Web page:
If you’ve read about my fish tanks, then you may know that at one point I had a 5.5 gallon reef tank which was home to a Mandarin Dragonet. Ok, so mandarins have long been thought of as a very difficult fish to keep, and I would say that is partially true. Mandarins, when healthy, are actually very hardy fish. The biggest threat to a mandarin in a home aquarium is starvation. In the wild their diet is made up of copepods and other tiny crustaceans. Many people think a mandarin will starve to death in a tank that doesn’t have 100+ lbs of live rock. While this may be true if they are only eating pods, I supplemented my mandarins diet. Many people also think a mandarin will wipe out a copepod population in a small tank very quickly, but I can tell you first hand that’s not always true. I had Bruce, my mandarin, in the 5.5 gallon reef from August 2013 until he was moved to my 20 gallon reef in July 2016. During that time he was very healthy and there were tons of pods in his tank.
He never ate every pod in the tank, or even close to it. There were pods all over the built-in refugium, and even on the glass in the main tank. Now for the real shocker, as if keeping a mandarin in a 5.5 gallon tank wasn’t enough, I fed my mandarin adult live brine shrimp almost exclusively for a year! I know you have probably heard that adult brine shrimp has no nutritional value, but the problem is all of those facts are analyzing the content on frozen brine shrimp. Adult live brine shrimp really aren’t that terrible of a thing to feed fish, if you are feeding the brine shrimp properly.
Way before I kept fish, I was keeping reptiles and amphibians, which eat live crickets. People who keep those animals are familiar with gut loading the crickets, which essentially means feeding the crickets healthy food, making them healthier for the reptiles and amphibians to eat. The same concept can be used on brine shrimp. In the holding container of brine shrimp I fed them spirulina powder. Then about 2 hours or so before I would feed the brine shrimp to Bruce, I would put them in a cup with saltwater and Selcon in it. Selcon is a vitamin supplement many people soak their frozen food in. While soaking frozen food in Selcon is beneficial, much of the Selcon isn’t absorbed by the frozen food and is wasted. With live brine shrimp, they eat the Selcon making them highly nutritional, likely more nutritious than frozen food.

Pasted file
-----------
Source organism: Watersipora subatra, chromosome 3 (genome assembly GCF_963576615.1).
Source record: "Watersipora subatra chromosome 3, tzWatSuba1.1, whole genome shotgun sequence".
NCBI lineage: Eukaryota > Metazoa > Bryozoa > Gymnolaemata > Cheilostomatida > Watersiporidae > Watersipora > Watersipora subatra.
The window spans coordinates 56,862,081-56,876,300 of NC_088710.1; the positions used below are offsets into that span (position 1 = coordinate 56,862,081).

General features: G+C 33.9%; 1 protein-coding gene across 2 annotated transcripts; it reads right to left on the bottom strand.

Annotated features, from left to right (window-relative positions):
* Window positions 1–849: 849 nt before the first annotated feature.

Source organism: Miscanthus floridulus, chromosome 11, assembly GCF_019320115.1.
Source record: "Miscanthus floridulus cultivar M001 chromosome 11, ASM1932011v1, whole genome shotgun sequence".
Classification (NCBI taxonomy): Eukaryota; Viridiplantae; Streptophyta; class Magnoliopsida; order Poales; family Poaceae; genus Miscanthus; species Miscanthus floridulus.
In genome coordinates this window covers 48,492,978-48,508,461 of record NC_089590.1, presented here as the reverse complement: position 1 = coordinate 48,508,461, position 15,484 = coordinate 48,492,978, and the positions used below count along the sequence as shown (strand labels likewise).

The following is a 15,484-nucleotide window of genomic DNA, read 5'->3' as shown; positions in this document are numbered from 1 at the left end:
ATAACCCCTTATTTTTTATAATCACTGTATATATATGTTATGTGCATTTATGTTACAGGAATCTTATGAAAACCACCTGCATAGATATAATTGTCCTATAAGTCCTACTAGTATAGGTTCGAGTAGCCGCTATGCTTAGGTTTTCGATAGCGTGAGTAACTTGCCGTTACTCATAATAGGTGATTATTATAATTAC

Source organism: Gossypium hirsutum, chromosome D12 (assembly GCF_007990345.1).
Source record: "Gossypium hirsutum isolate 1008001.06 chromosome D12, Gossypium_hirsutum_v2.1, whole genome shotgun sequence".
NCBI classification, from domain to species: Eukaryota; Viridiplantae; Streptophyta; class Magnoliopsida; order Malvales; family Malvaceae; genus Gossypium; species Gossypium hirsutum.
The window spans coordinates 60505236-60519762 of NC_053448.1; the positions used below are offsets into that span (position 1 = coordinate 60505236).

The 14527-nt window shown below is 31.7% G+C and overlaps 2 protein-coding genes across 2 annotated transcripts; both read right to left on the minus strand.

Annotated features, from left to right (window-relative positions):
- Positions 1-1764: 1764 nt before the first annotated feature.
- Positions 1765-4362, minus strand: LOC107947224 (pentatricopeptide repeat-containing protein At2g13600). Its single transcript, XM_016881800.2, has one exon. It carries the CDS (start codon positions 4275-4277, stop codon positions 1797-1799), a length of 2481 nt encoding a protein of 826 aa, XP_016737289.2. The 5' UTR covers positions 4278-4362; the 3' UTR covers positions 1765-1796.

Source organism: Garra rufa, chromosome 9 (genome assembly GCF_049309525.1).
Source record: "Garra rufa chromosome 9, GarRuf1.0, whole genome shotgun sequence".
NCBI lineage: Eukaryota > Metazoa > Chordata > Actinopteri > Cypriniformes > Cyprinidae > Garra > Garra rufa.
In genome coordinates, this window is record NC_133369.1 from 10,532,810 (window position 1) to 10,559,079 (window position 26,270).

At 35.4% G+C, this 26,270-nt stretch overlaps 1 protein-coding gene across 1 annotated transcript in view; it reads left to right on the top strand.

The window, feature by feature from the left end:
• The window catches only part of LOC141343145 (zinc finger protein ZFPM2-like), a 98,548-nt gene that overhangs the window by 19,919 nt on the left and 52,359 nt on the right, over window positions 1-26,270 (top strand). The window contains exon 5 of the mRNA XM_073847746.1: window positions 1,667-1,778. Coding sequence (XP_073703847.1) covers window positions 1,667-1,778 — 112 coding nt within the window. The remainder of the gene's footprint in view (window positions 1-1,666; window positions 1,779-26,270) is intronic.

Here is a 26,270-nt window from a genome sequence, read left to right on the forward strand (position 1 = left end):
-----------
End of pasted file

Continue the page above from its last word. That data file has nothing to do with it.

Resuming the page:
The next problem people run into when feeding mandarins is they starve because they can’t compete against other fish for food. Mandarins examine their food before eating it, and take a while to do this. While the mandarin is examining a piece of food, the other fish are busy eating everything else before the mandarin has a chance. In my small tank, I originally only kept my mandarin and a fire shrimp, the fire fish wasn’t added until recently. I would turn the pumps off during feeding time, and let the mandarin take his time to eat. He actually got so used to being fed by me, he would take the brine shrimp right out of the eye dropper. This allowed me to sneak other foods into the eye dropper and get him to eat them. This was handy if the fish store didn’t get a shipment of live brine in. After about 30-60 minutes I would turn the pumps back on.
Fast forward a year, and my mandarin actually started eating pellet food. Once he started eating pellets, I stopped feeding him live brine since pellets are nutritious and easier. Even though I have successfully kept a mandarin in a 5.5 gallon tank, I absolutely am not recommending everyone do this. It took real dedication with feeding him, that most people won’t be able to do. I was lucky to have my tank at work, because if I was out for a day or on vacation, I could have co-workers feed him for me. So I want to make that clear, unless you can guarantee to be dedicated to caring for this fish, I don’t recommend putting one in a nano tank. Also, the built in refugium definitely helped provide a sanctuary for pods to grow and reproduce, and I’m sure this helped with my success with my mandarin.